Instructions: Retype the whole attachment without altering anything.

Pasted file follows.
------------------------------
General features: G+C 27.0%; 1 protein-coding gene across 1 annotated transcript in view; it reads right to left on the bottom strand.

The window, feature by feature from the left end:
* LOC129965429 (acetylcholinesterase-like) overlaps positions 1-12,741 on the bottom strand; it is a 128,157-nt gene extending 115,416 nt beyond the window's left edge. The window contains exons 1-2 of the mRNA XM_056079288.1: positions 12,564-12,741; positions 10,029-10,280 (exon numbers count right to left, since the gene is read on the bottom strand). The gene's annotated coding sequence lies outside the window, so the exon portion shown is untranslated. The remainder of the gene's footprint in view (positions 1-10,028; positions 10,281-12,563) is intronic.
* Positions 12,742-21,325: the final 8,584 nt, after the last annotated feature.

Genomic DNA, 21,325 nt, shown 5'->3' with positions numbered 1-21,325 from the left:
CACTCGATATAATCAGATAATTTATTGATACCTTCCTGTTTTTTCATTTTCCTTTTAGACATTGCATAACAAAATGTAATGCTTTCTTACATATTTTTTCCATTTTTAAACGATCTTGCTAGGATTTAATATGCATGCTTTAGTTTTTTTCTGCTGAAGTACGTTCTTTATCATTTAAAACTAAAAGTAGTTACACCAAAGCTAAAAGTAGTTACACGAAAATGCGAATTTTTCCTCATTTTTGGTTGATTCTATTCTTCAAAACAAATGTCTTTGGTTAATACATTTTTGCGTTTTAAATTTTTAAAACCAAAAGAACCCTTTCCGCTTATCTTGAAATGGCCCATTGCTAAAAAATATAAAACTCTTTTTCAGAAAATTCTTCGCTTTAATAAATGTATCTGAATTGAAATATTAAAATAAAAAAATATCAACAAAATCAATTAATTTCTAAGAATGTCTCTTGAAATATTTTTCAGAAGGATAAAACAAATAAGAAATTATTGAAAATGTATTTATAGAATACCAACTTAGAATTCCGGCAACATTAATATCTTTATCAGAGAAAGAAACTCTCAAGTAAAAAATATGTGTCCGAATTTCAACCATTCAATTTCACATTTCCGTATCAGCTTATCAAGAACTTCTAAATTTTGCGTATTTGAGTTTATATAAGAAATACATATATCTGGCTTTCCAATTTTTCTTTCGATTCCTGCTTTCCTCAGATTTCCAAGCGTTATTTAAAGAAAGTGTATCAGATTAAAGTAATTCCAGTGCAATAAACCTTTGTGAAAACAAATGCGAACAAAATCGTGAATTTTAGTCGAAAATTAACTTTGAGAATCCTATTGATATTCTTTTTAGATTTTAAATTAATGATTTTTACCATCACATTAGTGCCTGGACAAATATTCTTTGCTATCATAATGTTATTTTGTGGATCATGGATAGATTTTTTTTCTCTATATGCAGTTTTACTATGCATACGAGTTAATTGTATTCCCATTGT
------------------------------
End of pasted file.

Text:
General features: G+C 27.0%; 1 protein-coding gene across 1 annotated transcript in view; it reads right to left on the bottom strand.

The window, feature by feature from the left end:
* LOC129965429 (acetylcholinesterase-like) overlaps positions 1-12,741 on the bottom strand; it is a 128,157-nt gene extending 115,416 nt beyond the window's left edge. The window contains exons 1-2 of the mRNA XM_056079288.1: positions 12,564-12,741; positions 10,029-10,280 (exon numbers count right to left, since the gene is read on the bottom strand). The gene's annotated coding sequence lies outside the window, so the exon portion shown is untranslated. The remainder of the gene's footprint in view (positions 1-10,028; positions 10,281-12,563) is intronic.
* Positions 12,742-21,325: the final 8,584 nt, after the last annotated feature.

Genomic DNA, 21,325 nt, shown 5'->3' with positions numbered 1-21,325 from the left:
CACTCGATATAATCAGATAATTTATTGATACCTTCCTGTTTTTTCATTTTCCTTTTAGACATTGCATAACAAAATGTAATGCTTTCTTACATATTTTTTCCATTTTTAAACGATCTTGCTAGGATTTAATATGCATGCTTTAGTTTTTTTCTGCTGAAGTACGTTCTTTATCATTTAAAACTAAAAGTAGTTACACCAAAGCTAAAAGTAGTTACACGAAAATGCGAATTTTTCCTCATTTTTGGTTGATTCTATTCTTCAAAACAAATGTCTTTGGTTAATACATTTTTGCGTTTTAAATTTTTAAAACCAAAAGAACCCTTTCCGCTTATCTTGAAATGGCCCATTGCTAAAAAATATAAAACTCTTTTTCAGAAAATTCTTCGCTTTAATAAATGTATCTGAATTGAAATATTAAAATAAAAAAATATCAACAAAATCAATTAATTTCTAAGAATGTCTCTTGAAATATTTTTCAGAAGGATAAAACAAATAAGAAATTATTGAAAATGTATTTATAGAATACCAACTTAGAATTCCGGCAACATTAATATCTTTATCAGAGAAAGAAACTCTCAAGTAAAAAATATGTGTCCGAATTTCAACCATTCAATTTCACATTTCCGTATCAGCTTATCAAGAACTTCTAAATTTTGCGTATTTGAGTTTATATAAGAAATACATATATCTGGCTTTCCAATTTTTCTTTCGATTCCTGCTTTCCTCAGATTTCCAAGCGTTATTTAAAGAAAGTGTATCAGATTAAAGTAATTCCAGTGCAATAAACCTTTGTGAAAACAAATGCGAACAAAATCGTGAATTTTAGTCGAAAATTAACTTTGAGAATCCTATTGATATTCTTTTTAGATTTTAAATTAATGATTTTTACCATCACATTAGTGCCTGGACAAATATTCTTTGCTATCATAATGTTATTTTGTGGATCATGGATAGATTTTTTTTCTCTATATGCAGTTTTACTATGCATACGAGTTAATTGTATTCCCATTGT